Friends they remained all through their young lives as they graduated from school and attended Moorni’s college. They both played for the cricket team and regularly used to open the innings together. Both of them had grown into strapping young men bringing an automatic smile to every girl in the college. Since they were sportsmen, they attracted their fair amount of adulation as well as a sprinkling of envy.

One day when the year was still young, Ravi had gone to pick up Imitiaz from his house. He called out to the house, “Imti, let’s go.” He then sat on the violet colored compound wall waiting for his friend to show up. He suddenly heard a rustle of a burkha and looked up to see Reham standing before him. She said “Imtiaz has gone for bath and he should be ready in a few minutes.”

Ravi was tongue tied for Reham had let her veil down and he could not stop staring at her dusky loveliness. Before he could think of something to say, Imitiaz came up and said in a teasing voice, “Ravi, please spare my sister. She may melt away if you keep looking at her like that!”

A deep scarlet blush spread across both their faces and Reham ran away inside the house. From then on Imitiaz would always tease both of them but that did not stop Ravi from tarrying a bit whenever he came to their house. Life had taken a pleasant turn between the two erstwhile friends turned brothers. Ravi was truly in love with Reham and Imitiaz could not have been happier. Reham would always try to meet him when Imitiaz was around thus not giving cause for any suspicion to her parents.

The future shone bright like the pole star in a cloudless sky. Life however is nothing if not news worthy. In the year of 1986, a curious event happened that would go on to have a deep effect on Imitiaz and Ravi.

A girl walking alone through the dusty streets of sector 5 had been teased by a couple of boys on a motorbike. They had thrown water at her body and shouted obscene things to her. No one knew who those vandals were but there was a general sense of uneasiness that formed like mist around sector 5.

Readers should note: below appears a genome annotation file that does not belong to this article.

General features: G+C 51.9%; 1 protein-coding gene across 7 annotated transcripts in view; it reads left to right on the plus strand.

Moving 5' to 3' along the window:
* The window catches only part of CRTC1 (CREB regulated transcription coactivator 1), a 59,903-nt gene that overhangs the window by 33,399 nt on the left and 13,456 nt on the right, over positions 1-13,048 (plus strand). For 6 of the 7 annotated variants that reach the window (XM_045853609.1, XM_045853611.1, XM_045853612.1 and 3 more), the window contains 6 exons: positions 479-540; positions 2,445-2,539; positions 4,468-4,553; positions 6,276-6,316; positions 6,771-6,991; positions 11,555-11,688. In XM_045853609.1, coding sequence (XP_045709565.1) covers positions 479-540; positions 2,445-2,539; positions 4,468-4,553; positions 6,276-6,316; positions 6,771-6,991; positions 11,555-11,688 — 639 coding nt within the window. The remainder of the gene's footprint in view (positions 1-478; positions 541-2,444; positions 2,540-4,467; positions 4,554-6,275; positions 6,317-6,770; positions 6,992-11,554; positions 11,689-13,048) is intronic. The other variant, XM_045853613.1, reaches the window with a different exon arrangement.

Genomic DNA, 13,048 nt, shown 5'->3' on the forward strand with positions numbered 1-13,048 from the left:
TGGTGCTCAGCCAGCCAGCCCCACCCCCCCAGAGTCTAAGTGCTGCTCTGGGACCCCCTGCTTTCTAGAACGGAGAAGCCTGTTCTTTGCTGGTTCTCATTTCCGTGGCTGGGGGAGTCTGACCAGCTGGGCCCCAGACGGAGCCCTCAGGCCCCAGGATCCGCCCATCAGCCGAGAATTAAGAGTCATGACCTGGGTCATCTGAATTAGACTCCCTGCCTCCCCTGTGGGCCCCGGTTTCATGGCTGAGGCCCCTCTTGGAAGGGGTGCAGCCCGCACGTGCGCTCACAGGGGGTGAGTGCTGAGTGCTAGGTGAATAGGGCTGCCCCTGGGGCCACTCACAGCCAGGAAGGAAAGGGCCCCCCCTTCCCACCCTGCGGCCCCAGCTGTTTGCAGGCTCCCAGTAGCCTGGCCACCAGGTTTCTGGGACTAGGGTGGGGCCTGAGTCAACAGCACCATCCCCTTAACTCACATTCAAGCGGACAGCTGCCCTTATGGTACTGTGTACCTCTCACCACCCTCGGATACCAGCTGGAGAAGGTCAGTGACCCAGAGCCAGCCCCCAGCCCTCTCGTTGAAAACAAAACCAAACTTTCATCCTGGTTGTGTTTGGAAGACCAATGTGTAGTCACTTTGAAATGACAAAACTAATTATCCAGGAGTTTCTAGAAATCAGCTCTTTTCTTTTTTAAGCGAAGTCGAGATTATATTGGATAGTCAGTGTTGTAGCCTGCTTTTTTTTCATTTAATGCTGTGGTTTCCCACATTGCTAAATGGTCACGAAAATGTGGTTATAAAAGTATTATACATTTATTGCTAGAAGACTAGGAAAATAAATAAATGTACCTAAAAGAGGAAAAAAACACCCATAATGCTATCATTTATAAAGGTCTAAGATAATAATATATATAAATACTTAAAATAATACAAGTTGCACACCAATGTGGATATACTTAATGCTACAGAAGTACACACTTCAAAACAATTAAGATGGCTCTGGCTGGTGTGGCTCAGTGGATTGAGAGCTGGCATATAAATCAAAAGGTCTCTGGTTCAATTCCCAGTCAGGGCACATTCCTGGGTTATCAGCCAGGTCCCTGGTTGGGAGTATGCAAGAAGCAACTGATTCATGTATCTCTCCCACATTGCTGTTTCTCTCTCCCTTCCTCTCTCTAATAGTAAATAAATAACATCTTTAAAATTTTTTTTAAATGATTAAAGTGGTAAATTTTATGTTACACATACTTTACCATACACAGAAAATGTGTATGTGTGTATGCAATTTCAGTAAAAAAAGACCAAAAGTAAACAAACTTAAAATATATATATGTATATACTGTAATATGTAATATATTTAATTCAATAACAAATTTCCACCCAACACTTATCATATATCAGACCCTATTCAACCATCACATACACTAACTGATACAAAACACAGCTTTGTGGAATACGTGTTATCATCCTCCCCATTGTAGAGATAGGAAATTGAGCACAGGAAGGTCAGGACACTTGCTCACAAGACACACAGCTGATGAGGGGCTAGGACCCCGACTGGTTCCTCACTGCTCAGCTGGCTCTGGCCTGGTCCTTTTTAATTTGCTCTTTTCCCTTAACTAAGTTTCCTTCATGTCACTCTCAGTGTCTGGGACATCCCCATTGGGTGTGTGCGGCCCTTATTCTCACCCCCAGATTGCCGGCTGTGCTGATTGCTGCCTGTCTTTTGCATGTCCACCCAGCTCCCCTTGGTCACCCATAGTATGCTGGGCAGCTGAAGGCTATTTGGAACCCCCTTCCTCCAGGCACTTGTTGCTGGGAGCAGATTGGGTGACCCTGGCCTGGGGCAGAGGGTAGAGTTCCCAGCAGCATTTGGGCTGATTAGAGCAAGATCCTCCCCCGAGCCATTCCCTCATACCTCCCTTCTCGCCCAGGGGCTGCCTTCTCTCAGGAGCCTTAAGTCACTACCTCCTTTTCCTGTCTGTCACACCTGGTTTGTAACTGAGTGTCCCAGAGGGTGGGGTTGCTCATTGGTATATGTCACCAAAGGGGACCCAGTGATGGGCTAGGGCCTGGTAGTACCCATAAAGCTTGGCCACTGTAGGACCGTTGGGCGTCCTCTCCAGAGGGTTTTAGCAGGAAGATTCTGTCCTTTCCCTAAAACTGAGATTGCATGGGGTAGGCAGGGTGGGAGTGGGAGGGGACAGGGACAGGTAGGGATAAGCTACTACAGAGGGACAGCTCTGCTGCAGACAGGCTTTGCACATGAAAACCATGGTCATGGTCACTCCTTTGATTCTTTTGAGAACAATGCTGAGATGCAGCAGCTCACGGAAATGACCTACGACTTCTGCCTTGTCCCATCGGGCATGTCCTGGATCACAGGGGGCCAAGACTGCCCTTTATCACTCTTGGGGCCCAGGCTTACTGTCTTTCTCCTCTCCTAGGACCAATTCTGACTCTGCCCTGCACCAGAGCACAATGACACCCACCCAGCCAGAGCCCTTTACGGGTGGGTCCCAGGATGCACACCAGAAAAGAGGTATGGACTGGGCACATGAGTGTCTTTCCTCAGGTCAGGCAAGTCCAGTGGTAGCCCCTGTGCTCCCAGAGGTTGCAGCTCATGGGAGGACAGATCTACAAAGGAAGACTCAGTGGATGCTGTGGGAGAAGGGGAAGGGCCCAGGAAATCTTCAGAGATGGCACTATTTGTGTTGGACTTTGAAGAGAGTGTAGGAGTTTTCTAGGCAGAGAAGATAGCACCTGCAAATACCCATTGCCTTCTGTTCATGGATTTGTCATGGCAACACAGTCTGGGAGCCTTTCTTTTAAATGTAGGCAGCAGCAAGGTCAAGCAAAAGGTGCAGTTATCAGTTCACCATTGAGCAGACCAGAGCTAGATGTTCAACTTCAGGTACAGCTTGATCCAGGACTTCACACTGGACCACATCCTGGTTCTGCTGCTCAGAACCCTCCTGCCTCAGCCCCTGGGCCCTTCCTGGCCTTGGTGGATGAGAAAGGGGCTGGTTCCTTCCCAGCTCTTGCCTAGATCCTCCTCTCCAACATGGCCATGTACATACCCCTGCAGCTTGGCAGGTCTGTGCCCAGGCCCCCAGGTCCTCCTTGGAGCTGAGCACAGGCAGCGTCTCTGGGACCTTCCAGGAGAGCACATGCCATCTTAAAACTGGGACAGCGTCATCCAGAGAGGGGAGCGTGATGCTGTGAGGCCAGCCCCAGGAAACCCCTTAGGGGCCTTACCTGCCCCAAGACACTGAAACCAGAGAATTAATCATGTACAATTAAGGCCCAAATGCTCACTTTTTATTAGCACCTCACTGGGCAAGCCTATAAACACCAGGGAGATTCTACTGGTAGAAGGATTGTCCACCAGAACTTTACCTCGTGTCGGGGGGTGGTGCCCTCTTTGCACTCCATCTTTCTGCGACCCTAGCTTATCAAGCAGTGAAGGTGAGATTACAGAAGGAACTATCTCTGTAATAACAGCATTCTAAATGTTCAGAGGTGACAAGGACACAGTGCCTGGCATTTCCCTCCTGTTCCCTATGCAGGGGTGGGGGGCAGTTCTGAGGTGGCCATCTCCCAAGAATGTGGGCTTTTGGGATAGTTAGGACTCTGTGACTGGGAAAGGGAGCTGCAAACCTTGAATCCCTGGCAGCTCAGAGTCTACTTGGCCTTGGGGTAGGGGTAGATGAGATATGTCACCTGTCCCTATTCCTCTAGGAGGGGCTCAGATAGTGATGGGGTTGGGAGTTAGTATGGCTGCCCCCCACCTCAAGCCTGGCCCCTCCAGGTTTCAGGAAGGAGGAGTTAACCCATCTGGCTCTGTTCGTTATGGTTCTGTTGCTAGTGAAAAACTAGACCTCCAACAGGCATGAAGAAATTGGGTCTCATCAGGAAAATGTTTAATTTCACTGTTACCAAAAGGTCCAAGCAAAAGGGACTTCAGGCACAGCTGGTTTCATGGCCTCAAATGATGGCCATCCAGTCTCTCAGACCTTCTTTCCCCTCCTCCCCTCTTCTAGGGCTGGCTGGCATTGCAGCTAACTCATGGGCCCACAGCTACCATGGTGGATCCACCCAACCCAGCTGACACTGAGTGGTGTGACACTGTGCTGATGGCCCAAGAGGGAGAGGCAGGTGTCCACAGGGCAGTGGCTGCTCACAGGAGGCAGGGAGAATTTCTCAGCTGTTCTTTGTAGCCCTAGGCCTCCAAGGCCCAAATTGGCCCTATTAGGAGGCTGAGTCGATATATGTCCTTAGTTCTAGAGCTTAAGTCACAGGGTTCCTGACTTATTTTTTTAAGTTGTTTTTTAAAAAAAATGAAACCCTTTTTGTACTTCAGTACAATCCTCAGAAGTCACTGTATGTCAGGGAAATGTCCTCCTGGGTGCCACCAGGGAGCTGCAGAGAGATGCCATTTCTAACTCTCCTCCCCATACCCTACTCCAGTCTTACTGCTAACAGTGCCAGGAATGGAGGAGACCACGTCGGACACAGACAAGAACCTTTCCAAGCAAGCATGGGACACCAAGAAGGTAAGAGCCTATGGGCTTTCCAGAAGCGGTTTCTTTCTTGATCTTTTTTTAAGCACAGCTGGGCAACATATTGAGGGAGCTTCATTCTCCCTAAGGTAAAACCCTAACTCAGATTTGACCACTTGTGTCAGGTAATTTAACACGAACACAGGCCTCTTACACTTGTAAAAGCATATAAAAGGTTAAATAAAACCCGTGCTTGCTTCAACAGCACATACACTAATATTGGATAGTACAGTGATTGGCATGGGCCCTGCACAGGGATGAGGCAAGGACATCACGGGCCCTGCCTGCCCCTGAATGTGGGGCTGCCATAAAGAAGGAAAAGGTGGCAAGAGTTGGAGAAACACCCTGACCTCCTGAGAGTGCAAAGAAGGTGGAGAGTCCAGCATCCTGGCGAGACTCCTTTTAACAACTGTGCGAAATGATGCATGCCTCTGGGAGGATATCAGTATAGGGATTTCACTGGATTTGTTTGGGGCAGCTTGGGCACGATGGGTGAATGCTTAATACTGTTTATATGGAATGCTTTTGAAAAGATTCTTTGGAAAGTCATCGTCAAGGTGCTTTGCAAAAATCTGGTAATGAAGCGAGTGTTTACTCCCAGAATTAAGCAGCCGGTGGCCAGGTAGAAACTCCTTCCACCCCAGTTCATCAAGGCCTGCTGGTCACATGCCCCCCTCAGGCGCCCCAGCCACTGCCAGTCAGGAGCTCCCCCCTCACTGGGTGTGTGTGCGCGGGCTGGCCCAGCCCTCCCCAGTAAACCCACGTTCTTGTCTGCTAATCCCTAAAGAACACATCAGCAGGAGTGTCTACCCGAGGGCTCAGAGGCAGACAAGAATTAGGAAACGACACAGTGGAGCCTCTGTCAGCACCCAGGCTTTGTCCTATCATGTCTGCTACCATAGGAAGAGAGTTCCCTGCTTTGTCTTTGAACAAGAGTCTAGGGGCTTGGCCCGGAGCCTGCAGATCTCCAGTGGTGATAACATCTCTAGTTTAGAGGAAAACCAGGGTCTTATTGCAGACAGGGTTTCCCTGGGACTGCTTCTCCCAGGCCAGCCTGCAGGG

When Imitiaz met Ravi later on, he recounted the event. Ravi knew his friend was feeling very sad and tried to comfort him by saying, “Don’t worry, I am sure they will be caught.” Imitiaz clasped Ravi in his arms and said, “Spoken like a true friend! I knew you would support me.”

Ravi was a little confused and asked him, “Imti, where is the question of support? No girl should be treated in that manner!” Imtiaz said, “But Ravi, that girl was a Muslim and generally it is always the Muslim girls who are harassed in this area.”

For the first time in their fledgling lives, religion had intruded into their conversation. Ravi, did not know how to deal with this new element and just kept quiet. Normal service resumed however, and life went on as idyllic as it had always been. Reham had told her parents that she was not interested in marrying anyone only because she did not have the courage to state the truth. Ravi’s parents had no inkling of his romantic conquest and naturally tried to make other plans only to be constantly rebuffed.

Exactly three weeks after the eve teasing incident, Imtiaz came running to Ravi’s house and shouted excitedly, “Ravi, Iqbal caught those fellows and thrashed them. From now on they are not going to bother any of our girls!” Ravi said, “I am glad because no girl deserves to be ill-treated. I hope that no serious harm was done.”

Imitiaz instantly became angry and huffily started walking away. Ravi caught up with him and said, “Hey what’s happening? Why are you leaving me?” Imtiaz replied, “You are more concerned about what happens to those boys, aren’t you? Is it because they are Hindus?”

Ravi was quite shocked and for a few seconds speech refused to flow from his mouth. Eventually he said, “Imti, I did not even know that they were Hindus! I just did not want Iqbal to have committed any serious crime by taking the law into his own hands!” Imtiaz was instantly ashamed and apologized to Ravi profusely. But sadly, the first seeds of self-doubt had been planted and it sprouted into a tiny little sapling soon after.